Signs of Fatigue (Dangerous Driving)

By Omid
Driving when you're fatigued is extremely dangerous. Fatigue isn't just about falling asleep behind the wheel; even two seconds of losing concentration on the road can have serious consequences. So, let's find out what the signs of driving fatigue are and how you can prevent it.

Warning Signs of Fatigue

There are various factors that can contribute to tired driving. For instance, you may be on a long holiday trip or simply not getting enough sleep. When you are fatigued, your brain can enter a state of microsleep, which can last anywhere from two to twenty seconds, and is something you cannot control. Here are some signs that you should look out for:

  • constant yawning
  • sore or heavy eyes (and slow eye movements)
  • trouble keeping your head up
  • having difficulty staying in the lane
  • unsteady driving speed
  • delayed/slower reactions
  • stiffness and cramps
  • difficulty remembering the last few kilometres

Let’s go through things you should do to avoid driver fatigue. Take a look at the list below and keep these tips in mind.

Tips to Avoid Driver Fatigue

Before going for a drive:

  • Avoid Long Drives After a Day's Work

It is important to not start a trip if you are already tired from work. Driving when you are exhausted can be dangerous and lead to accidents. Take a break and rest before embarking on a long drive.

  • Plan ahead.

If you're planning to go on a long road trip, work out your rest stops and overnight stops, if necessary.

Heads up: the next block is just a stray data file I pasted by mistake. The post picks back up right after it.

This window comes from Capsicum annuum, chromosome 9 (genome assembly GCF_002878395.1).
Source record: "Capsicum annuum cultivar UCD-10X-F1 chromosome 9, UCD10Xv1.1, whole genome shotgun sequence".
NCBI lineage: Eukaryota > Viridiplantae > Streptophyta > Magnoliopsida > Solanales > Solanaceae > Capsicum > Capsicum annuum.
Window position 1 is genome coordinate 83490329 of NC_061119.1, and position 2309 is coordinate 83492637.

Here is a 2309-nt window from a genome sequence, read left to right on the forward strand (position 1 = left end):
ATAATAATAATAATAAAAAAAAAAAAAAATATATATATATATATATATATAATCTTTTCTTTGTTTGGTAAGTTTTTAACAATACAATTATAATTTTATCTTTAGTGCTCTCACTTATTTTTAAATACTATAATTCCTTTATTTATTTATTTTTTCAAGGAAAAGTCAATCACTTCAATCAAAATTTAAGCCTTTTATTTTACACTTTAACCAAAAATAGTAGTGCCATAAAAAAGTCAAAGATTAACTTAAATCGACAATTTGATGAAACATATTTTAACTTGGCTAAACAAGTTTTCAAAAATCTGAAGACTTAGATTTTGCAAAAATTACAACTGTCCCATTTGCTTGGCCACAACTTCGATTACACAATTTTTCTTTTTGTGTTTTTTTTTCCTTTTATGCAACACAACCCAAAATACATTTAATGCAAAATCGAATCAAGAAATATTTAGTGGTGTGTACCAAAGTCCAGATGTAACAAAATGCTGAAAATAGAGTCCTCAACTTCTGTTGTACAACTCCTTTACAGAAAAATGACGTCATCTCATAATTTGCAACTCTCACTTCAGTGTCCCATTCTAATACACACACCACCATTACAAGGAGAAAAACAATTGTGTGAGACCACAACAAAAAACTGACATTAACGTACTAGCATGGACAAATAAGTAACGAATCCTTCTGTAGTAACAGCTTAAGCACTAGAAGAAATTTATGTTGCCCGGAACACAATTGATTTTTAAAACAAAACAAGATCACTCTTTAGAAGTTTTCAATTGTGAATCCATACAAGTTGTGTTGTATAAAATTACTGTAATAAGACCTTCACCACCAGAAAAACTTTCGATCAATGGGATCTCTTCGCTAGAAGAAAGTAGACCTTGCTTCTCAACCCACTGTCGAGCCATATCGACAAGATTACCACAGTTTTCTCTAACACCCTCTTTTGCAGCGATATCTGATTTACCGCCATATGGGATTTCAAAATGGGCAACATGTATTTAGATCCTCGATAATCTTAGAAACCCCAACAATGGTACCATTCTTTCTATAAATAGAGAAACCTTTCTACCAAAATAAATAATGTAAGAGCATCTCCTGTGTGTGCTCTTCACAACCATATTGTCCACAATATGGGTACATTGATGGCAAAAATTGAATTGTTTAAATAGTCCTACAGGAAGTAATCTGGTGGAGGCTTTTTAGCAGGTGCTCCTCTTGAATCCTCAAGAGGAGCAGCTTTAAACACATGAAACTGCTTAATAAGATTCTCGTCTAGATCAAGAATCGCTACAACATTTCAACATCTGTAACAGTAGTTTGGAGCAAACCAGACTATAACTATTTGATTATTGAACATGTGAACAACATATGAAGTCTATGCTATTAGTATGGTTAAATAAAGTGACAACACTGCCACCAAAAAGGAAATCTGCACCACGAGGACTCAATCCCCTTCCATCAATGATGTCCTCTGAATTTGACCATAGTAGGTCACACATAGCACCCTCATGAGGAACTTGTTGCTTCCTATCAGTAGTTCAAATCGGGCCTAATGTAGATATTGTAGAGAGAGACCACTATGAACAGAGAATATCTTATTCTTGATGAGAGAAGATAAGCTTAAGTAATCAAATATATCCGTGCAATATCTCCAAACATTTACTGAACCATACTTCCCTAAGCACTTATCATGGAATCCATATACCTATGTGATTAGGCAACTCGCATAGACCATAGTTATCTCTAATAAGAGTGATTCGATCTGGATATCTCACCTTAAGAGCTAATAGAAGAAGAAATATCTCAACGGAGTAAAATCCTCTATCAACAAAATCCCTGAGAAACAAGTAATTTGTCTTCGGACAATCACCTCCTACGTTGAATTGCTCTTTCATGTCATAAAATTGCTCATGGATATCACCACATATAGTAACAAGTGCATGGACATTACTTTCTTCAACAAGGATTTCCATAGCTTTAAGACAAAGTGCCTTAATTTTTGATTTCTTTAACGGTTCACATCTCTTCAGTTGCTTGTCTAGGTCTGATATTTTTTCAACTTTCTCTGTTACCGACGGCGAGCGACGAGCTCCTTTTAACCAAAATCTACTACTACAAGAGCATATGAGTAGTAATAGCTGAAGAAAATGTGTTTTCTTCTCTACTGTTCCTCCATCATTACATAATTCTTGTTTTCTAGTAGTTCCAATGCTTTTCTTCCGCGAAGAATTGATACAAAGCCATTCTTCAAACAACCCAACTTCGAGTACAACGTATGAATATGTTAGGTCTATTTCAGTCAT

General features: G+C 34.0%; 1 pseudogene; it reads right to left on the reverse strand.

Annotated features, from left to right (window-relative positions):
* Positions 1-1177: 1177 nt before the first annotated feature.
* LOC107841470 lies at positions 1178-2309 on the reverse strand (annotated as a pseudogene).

• Sleep early before the trip.

Take a good night's sleep the night before your trip. This way you'll have enough energy for driving.

  • Avoid driving at times you're normally sleeping.

Our body has an internal clock that makes us sleepier at certain times, so it is best to avoid driving during those times when we would usually be asleep.

  • Take precautions on medicines you're taking.

Get to know the effects of the medications you're taking. Some side effects of medicines can make you feel drowsy when you take them, so take that into consideration before driving.

During the drive:

  • Take frequent breaks. Be sure to take a break every two hours.
  • Get a driving companion. Have someone in the passenger seat who ensures you stay alert while driving.
  • Share the driving. If someone is available to switch seats with you, make sure to take a break from the wheel.
  • Never drive for more than 10 hours. Your body is sure to be exhausted if you drive for an extended period of time. No matter how many breaks you take in a single day, it will still take its toll on your body.

Never take risks when you're driving. If you start to feel any of the symptoms mentioned above, steer safely to the side of the road. It's better to take a moment to rest and recharge before getting back on the road.

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